Not all developed countries have yet reaches these norms. For example Sweden still has a top rate of tax, adding local taxation to that of central government, of around 60 per cent. But even that is a long way below the 100-plus per cent top rate that Swedish taxpayers once had to pay when a one-off wealth tax was added. If Germany marks the end of the last cycle, the US looks like starting a new one. Both would-be presidents have tax-cutting plans, and whoever wins the election seems likely to have a profound influence on the rest of the world.

Governor Bush's proposed cuts are simpler and deeper than Vice-President Gore's. There are three main elements. First, income tax: Governor Bush would reduce the present five bands which run from 15 per cent to 39.6 per cent to four, running from 10 per cent to 33 per cent. Second, he would rebalance income taxation so that married couples would not be some severely punished vis-a-vis unmarried ones. And third he would repeal inheritance tax.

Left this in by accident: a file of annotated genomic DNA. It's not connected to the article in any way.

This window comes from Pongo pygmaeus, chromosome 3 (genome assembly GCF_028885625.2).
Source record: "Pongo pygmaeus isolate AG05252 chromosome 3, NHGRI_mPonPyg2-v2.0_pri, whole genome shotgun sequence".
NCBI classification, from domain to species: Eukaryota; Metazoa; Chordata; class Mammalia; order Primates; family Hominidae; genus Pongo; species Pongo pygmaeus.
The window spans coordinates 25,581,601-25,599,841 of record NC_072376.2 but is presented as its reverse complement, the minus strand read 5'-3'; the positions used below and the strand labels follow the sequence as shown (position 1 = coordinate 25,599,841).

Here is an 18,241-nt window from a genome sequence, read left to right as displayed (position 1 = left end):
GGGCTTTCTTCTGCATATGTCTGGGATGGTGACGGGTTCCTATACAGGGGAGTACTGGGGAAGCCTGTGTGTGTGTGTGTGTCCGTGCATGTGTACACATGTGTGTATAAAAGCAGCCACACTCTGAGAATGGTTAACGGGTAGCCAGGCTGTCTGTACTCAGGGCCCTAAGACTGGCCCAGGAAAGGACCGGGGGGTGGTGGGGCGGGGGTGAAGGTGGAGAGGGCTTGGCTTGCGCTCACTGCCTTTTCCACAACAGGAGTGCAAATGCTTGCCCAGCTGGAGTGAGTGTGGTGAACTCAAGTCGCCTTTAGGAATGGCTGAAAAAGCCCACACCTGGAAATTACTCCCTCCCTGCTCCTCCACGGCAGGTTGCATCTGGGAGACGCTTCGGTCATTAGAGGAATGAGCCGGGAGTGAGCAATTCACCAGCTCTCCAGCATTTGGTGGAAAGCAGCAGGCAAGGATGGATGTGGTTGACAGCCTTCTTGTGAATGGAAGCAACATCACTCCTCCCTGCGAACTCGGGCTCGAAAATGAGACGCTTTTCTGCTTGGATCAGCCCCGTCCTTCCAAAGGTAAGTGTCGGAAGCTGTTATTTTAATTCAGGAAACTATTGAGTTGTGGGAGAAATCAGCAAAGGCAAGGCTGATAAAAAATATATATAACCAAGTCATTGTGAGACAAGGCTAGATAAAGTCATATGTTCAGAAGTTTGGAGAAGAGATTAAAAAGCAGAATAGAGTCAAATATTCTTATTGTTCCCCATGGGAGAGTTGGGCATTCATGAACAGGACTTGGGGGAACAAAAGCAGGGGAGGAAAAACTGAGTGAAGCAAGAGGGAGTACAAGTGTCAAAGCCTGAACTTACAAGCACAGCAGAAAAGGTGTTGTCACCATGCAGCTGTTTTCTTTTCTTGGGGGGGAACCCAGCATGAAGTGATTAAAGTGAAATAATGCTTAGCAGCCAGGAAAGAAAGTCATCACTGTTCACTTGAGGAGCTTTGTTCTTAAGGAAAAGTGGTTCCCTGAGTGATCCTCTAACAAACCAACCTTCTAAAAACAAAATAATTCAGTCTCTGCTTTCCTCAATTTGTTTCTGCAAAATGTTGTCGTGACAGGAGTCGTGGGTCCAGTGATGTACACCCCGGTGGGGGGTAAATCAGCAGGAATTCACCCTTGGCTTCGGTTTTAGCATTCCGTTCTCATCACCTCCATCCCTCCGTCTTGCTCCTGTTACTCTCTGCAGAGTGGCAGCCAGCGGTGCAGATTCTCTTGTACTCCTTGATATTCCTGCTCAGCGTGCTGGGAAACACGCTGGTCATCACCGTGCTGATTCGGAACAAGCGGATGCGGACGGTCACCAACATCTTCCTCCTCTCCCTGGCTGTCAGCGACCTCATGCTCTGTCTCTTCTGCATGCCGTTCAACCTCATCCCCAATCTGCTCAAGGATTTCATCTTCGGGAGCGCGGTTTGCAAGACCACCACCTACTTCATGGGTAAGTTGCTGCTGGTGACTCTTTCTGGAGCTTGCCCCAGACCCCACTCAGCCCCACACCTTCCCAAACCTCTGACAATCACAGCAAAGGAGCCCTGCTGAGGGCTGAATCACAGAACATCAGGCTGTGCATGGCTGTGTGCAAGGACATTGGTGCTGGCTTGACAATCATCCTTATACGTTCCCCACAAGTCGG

Commenting on these, Goldman Sachs notes that the simplicity is to be applauded but that from a macro-economic point of view, the level of the cuts is too large. The boost to the economy that would result would force the Federal Reserve to tighten monetary policy: Goldman calculates that short-term interest rates would have, on average, to be half a percentage point higher than they would other be over the five years during which the tax cuts were introduced.